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Part I.—Quartet, in E flat. Op. Ai. No. 3, for two Violins, Viola and Violoncello, MM. Joachim, L. Ries, H. Webb and Piatti (Mendelssohn). Song, *'I dream of thee," Miia Martin (Andenken) (Beethoven). Hong, ** Star of the Valley," Mr. WBH (Henry Smart). Sonara, ** Pint ultra," for Pianolorte solo (dedicated to WoelfTi " Ne Plus Ultra Mln Arabella Goddard (Pustt-k).

Part. II Quartet, in A minor, Op. 130, for two Violins, Viola nnd Violoncello,

MM. Joachim, L. Ries, H. Webb and Tiatti (Beethoven). Sung, "Suleika." Miss Martin (Mendelssohn). Song, " The Wanderer " (hy desire), Mr. Weiss (Schubert). Sonata, in A major, for Pianoforte and Violin (first time at the Monday Popular Concerts), Miss Arabella Goddard and Herr Joachim (Moiart).

Conductor, Mr. Benedict. To commence at eight o'clock precisely. Notice.—It is respectfully suggested that such persons as are not desirous of remaining till the end of the performance can leave cither before the commencement of the last instrumental piece, or between any two of the movements, so that those who wish to hear the whole may do so without interruption.

*»* Between the lant vocal piece and the Sonata for Pianoforte and Violin, an Interval of Five Minutes will be allowed. The Concert will finish before half-past ten o'clock.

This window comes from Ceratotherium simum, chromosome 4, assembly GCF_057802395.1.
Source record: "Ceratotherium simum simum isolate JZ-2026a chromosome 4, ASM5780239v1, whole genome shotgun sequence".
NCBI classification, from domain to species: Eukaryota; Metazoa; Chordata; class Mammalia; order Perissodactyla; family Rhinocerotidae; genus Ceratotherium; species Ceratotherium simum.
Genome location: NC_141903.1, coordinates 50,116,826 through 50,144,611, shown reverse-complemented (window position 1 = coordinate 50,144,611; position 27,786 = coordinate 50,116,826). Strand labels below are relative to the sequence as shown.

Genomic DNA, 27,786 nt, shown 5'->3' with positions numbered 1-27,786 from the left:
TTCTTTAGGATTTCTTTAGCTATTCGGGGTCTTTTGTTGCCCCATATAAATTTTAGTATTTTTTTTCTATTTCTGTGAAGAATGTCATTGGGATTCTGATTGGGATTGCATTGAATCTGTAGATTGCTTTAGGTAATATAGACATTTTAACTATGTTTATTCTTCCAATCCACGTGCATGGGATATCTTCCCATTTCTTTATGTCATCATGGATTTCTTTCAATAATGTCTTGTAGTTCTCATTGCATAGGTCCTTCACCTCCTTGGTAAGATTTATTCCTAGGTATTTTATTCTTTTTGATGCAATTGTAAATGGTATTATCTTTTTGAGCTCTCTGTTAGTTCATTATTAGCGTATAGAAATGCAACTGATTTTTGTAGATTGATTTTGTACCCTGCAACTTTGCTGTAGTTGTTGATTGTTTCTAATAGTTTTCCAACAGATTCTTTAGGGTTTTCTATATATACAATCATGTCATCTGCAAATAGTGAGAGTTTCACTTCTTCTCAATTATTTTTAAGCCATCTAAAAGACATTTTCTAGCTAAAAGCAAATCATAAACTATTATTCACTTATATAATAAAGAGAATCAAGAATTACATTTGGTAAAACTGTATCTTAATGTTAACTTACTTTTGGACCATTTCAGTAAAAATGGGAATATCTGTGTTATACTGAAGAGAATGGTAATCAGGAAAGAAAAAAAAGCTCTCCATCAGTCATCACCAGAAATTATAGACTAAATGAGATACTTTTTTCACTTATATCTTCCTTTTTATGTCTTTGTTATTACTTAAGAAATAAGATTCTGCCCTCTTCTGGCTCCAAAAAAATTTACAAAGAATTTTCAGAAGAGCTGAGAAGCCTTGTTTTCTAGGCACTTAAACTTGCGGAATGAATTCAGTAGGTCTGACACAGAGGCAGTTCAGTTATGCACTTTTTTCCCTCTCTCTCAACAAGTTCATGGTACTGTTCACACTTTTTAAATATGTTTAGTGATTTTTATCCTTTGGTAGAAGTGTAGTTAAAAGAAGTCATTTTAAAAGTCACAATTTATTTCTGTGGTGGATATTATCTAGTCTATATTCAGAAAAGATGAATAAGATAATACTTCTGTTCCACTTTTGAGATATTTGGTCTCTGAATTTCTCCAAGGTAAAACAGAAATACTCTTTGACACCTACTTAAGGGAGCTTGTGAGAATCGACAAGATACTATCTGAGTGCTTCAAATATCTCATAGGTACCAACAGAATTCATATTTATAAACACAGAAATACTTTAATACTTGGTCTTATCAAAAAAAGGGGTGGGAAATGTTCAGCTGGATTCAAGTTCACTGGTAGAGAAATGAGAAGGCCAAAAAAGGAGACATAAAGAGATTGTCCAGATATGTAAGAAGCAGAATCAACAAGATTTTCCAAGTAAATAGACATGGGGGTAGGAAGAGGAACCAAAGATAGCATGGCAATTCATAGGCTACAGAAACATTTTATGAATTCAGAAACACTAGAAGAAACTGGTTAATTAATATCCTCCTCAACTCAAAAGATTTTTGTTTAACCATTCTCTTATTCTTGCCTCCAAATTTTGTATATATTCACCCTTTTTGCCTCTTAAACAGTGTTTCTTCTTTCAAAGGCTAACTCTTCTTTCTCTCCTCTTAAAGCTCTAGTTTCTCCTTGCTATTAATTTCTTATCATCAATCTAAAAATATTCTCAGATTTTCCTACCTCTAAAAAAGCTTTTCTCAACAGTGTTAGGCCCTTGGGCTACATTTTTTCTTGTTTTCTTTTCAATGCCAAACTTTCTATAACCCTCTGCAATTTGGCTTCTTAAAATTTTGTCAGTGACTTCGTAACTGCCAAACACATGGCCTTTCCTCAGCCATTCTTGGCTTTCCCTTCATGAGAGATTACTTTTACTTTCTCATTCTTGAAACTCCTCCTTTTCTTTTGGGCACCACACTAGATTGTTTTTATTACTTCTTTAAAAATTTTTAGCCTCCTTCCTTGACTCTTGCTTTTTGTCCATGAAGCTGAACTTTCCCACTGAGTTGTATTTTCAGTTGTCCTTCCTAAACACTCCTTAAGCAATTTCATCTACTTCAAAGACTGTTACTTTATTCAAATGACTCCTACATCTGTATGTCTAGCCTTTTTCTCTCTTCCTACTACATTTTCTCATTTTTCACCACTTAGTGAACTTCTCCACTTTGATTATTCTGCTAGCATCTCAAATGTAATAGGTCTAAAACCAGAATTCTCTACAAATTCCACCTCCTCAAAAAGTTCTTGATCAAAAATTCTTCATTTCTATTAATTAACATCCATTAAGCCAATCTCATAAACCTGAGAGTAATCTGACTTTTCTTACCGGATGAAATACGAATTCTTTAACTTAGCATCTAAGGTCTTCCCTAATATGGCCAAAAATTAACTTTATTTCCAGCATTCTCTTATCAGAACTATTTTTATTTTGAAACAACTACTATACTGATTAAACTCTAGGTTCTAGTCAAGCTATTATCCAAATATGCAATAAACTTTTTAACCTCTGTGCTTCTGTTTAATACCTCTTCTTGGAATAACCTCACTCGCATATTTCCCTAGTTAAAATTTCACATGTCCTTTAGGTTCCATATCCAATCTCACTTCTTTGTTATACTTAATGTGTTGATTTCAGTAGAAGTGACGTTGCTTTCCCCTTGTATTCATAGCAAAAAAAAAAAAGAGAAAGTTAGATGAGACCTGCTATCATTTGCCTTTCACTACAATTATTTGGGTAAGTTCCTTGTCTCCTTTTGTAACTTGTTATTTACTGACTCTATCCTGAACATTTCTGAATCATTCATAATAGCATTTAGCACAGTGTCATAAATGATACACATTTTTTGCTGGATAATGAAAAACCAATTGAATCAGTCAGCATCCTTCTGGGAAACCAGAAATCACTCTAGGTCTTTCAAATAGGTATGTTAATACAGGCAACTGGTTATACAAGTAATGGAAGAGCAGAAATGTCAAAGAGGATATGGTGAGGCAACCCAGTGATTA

N.B. The Programme of every Concert will henceforward Include a detailed analysis, with Illustrations In musical type, of the Sonata for Pianoforte alone, at the eud of Part L

Stalls, 5s.; Balcony, 3s.; Admission, Is.

Tickets to be had of Mr. Austin, at the Hall, 28 Piccadilly; Chappell & Co., 50 New Bond Street, and ol the principal Mmicsellers.


Amateur.—"The Monday Popular Concerts arc models of instrumental performances. Can we not have something equally satisfactory in the vocal way?" Enquire of Mr. S. Arthur Cbappell.

X. All right.

Mr. S Y B s. — Qui sait f

Mb. Shirley B s. — Yes, Long pause (not "paws"). — Page 3,

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To Advertisers.Advertisers are informed, that for {lie future the Advertising Agency of The Musical World is established at the Magazine of Messrs. Duncan Davison & Co., 244 Regent Street, comer of Little Argyll Street (First Flooi-). Advertisements can be received as late as Three o'Clock P.M., on Fridaysbut not later. Payment on delivery.